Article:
- Intel Pentium III 600 MHz processor
- 512 MB RAM
- Linux 2.2.16
- FE and OR runs on a single server
We present some preliminary experimental results from our
implementation of the software upgrade in the Thor OODBMS. Our
experiment focus on the worst case analysis and from the results of
these experiments, we argue that the performance impact of our lazy,
transaction-based upgrade propagation scheme is acceptable. We are
unaware of any previous emprical results that actually proves this
point in a real system.
Our experiment is based on the de facto OO7 Benchmark . In summary,
the database consist of a tree of assembly
objects made up of
parts. Each composite
part is in turn, made
up of several atomic
parts. We conducted our experiment on the
small database configuration. The interested reader should refer to
 for more details on the benchmark.
The first set of experiment measures the cost of checking for an
upgrade. When an application transaction encounters an object, it
needs to determine if the object is in fact outdated. Outdated
objects can exist in the FE since we propagate our upgrades lazily.
Consequently, each application transaction will incur an additional
overhead of checking if the object needs to be upgraded. Our
experiments showed that the impact of this cost is minimal when
running application transactions that did not require any upgrades.
In this experiment, the objects required by the application
transaction are already in the FE's cache; otherwise, the cost of
shipping objects from the OR to the FE will dominate. There are two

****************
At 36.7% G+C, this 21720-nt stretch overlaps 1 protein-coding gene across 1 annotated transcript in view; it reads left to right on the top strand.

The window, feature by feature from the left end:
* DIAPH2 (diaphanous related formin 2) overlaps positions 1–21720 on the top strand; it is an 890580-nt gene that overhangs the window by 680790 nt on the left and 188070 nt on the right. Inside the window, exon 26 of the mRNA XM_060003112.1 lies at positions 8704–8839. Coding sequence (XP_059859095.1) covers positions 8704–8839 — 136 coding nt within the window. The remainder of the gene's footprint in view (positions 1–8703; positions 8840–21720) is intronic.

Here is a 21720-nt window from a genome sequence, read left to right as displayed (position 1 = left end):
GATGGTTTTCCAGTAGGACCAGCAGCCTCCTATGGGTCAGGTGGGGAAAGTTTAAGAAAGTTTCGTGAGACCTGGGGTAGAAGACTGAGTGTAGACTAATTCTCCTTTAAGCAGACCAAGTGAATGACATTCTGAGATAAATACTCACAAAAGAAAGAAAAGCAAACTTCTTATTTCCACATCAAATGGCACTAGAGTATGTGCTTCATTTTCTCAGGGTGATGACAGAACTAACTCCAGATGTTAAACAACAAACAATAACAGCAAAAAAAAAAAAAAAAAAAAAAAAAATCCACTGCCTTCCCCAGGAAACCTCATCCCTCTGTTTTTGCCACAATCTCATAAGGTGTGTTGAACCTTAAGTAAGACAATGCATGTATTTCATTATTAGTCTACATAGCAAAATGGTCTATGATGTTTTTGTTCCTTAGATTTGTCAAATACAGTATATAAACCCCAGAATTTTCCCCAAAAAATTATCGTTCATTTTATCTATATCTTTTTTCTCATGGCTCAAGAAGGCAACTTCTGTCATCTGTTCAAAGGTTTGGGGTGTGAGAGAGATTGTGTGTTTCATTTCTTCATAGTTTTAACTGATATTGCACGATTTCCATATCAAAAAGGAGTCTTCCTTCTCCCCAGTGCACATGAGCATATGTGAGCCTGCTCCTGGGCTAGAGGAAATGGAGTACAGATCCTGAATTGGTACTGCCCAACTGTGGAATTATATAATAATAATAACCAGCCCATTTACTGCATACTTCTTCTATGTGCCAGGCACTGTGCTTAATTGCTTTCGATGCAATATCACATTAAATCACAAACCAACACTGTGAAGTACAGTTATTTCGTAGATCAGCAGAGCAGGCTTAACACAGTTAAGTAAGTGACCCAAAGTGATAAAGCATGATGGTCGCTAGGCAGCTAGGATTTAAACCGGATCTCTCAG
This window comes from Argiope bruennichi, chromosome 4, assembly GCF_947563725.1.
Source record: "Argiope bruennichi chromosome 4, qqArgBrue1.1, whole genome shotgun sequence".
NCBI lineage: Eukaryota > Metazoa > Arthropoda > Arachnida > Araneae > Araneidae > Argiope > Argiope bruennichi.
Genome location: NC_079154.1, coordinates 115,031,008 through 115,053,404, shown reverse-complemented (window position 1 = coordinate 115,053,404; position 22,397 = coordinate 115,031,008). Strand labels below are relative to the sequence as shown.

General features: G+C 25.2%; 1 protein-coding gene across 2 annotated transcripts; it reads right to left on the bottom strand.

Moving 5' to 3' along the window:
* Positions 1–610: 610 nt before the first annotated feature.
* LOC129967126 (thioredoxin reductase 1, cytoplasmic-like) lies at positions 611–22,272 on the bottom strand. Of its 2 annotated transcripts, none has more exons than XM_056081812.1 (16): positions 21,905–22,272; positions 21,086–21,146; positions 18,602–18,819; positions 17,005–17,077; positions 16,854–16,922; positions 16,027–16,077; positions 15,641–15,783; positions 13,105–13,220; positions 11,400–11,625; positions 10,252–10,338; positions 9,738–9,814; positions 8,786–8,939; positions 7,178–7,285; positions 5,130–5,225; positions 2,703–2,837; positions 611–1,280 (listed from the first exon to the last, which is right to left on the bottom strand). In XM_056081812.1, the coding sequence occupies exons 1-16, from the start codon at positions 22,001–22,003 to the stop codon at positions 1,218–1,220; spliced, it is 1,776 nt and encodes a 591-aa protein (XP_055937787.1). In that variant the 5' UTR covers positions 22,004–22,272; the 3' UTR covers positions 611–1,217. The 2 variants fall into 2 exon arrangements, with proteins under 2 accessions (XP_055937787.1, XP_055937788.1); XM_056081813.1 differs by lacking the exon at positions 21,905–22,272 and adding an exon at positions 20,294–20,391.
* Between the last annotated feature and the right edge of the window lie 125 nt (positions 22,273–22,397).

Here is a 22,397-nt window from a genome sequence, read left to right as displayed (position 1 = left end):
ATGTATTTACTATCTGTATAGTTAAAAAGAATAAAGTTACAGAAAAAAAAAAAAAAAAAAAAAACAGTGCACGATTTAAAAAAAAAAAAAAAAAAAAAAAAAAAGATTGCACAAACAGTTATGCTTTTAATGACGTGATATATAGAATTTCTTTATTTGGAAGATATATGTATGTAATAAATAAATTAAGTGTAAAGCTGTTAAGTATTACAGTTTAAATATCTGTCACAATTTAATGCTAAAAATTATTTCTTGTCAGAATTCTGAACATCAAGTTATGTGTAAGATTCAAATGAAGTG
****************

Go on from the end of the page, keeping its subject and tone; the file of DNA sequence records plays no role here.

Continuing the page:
scenarios that we consider, namely:
- All the objects required are installed in the ROT. As
mentioned earlier, all the objects in the ROT are of the
correct version unless the transaction that we are running is a
transform transaction. Hence the cost incurred will be to
determine if the transaction is an application transacton or a
- The objects required for the transaction is not installed in the
ROT. When the objects required by the application transaction
is not in the ROT, we need install it into the ROT, and
at the same time, check if the object is an updated version since our
protocol does not guarantee that objects not in the ROT are of
the correct version.
In the first set of experiments, we measure the overhead of running
application transactions when all the objects are up-to-date. Next,
we measure the cost of actually running the upgrades, excluding any
application specific costs since we are purely measuring the overhead
and not the work done by the upgrade itself. In order to do this, we
run a null transform
on the objects. A null transform
transforms an object from
are identical i.e., it simply copies objects from
one schema to another schema of the same structure. In this
experiment, we upgraded the schema of the Atomic Part
traversals on the database tree. When an atomic object is encountered
for the first time, the application transaction will be suspended and
the transform function will upgrade the atomic object to the new
version before the application transaction is allowed to resume. In
this way, the application transaction will see only the latest version
of the Atomic Object
. The fact that the FE contains outdated
versions of Atomic Objects
is invisible to the application
Our experiments showed that application with upgrades and that without
upgrades are of the same order of magnitude in terms of performance.
 M. J. Carey, D. J. Dewitt, C. Kant, and J. F. Naughton.
A status report on the OO7 OODBMS benchmarking effort.
In Object-Oriented Programming, Systems, Languages, and Applications (OOPSLA)
, October 1994.